I wonder how that really works out, in the long-run. What if you're an online start-up, with little legal know-how? Are you really going to resist demands from such a high level?

1 year,2 days
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What If the Apollo Program Never Happened?

AndyAndyAndyAndy Re:Ironic? (756 comments)

I think that word doesn't mean what you think it means.

Inconceivable!

more than 2 years ago
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Iranian TV Shows Downed US Drone

AndyAndyAndyAndy Iranian graphic design (612 comments)

Gotta love those great photoshop-jobs they have hanging up.

more than 2 years ago
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Pirate Party Gains Another Seat In EU

AndyAndyAndyAndy Re:I can't possibly be the only one... (156 comments)

Any more silly than "The Tea Party?" Or perhaps a party which refers to itself as the "Grand Old" Party? How about one that represents itself with an ass?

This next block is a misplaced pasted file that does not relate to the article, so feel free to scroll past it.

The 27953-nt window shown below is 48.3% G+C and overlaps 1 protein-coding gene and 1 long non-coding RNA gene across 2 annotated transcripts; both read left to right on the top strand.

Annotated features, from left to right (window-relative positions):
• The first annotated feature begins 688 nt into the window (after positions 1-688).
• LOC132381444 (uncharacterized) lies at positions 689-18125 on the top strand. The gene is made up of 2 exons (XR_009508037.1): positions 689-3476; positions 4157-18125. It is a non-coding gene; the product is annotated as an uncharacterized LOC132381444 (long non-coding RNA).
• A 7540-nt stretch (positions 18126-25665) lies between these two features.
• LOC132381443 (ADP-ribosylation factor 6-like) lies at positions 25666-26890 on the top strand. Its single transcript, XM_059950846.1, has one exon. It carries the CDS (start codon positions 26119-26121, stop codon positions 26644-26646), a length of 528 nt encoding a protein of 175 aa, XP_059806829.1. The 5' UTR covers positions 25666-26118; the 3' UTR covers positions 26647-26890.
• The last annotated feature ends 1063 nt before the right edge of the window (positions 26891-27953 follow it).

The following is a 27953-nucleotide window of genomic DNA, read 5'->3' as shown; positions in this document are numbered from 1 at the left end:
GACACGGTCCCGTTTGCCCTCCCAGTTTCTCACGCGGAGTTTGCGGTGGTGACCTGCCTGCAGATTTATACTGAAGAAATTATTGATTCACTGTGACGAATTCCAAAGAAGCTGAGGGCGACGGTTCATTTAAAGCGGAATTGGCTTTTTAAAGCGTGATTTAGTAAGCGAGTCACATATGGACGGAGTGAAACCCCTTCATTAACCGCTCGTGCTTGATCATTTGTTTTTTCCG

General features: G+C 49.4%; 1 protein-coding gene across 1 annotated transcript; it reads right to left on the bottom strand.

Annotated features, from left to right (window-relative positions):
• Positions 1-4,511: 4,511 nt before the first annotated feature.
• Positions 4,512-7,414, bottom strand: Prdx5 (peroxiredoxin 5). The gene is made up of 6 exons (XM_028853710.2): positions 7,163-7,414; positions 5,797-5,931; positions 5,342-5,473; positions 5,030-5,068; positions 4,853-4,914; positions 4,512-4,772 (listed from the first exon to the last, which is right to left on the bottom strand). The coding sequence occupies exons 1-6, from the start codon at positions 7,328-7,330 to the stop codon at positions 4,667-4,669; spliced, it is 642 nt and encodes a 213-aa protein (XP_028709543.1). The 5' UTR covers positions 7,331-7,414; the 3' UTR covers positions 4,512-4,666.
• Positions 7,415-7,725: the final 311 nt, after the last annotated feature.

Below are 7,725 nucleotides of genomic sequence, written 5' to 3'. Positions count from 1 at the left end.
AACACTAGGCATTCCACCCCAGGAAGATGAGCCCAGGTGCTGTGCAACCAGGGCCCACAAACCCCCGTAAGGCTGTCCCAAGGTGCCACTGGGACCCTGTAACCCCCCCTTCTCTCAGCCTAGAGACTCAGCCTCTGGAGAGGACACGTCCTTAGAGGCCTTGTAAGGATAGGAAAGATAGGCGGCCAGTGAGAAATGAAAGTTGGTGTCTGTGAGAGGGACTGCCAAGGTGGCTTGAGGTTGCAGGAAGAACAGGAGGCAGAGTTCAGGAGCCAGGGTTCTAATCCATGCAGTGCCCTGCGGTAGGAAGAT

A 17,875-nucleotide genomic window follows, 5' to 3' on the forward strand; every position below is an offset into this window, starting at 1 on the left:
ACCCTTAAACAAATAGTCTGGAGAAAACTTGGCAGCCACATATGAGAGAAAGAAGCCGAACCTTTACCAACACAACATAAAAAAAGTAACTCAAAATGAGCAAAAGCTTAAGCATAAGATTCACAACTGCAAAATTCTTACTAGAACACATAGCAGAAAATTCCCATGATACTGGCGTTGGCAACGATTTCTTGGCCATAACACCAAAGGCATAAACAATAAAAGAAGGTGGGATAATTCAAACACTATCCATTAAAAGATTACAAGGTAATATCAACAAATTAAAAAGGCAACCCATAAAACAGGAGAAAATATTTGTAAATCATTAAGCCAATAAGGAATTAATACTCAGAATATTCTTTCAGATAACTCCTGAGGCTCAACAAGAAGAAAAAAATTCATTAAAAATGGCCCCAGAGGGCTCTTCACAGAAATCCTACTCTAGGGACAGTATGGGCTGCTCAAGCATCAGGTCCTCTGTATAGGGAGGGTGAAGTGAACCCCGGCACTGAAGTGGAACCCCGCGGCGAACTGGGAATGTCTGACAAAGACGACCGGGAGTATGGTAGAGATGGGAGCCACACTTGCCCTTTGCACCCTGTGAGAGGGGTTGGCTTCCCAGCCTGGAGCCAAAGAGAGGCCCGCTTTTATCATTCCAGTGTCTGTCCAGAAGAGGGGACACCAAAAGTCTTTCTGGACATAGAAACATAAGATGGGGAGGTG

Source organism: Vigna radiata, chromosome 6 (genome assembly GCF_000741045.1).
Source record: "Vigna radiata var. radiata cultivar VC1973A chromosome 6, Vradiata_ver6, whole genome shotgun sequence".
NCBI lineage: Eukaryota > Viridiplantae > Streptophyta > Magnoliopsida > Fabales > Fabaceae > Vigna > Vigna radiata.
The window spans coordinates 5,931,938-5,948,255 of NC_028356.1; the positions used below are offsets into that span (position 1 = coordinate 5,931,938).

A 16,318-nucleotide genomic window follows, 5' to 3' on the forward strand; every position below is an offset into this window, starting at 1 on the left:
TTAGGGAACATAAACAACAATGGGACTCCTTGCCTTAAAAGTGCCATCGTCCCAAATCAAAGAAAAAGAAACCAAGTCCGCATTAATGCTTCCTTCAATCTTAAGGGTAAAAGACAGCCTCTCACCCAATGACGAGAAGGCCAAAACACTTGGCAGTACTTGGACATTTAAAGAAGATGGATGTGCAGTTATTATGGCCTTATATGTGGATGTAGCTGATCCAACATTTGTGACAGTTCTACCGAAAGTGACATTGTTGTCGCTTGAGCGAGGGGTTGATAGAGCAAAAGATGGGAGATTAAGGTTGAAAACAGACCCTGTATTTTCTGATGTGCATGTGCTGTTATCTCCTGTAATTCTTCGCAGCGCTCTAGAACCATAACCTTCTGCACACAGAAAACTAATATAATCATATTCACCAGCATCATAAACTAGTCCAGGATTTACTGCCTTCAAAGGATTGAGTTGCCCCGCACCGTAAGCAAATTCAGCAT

Politics is stupid. Might as well be forthcoming about what you stand for.

more than 2 years ago
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Paywalled NYT Now Has 300,000 Online Subscribers

AndyAndyAndyAndy Re:this just in! (179 comments)

+5 "Interesting" is how it's supposed to go for things like that. Remember, there's no +1 Agree / -1 Disagree. I'd say that mod was right on-target. Interesting thoughts that turned out to be wrong. They're still wrong, but they're still interesting.

more than 2 years ago
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US Military To Field Test "Throwable" Robots

AndyAndyAndyAndy Political FTFY (91 comments)

"Robots are a perfect tool to give leaders 'eyes' on a potentially hazardous situation without placing themselves in harm's way."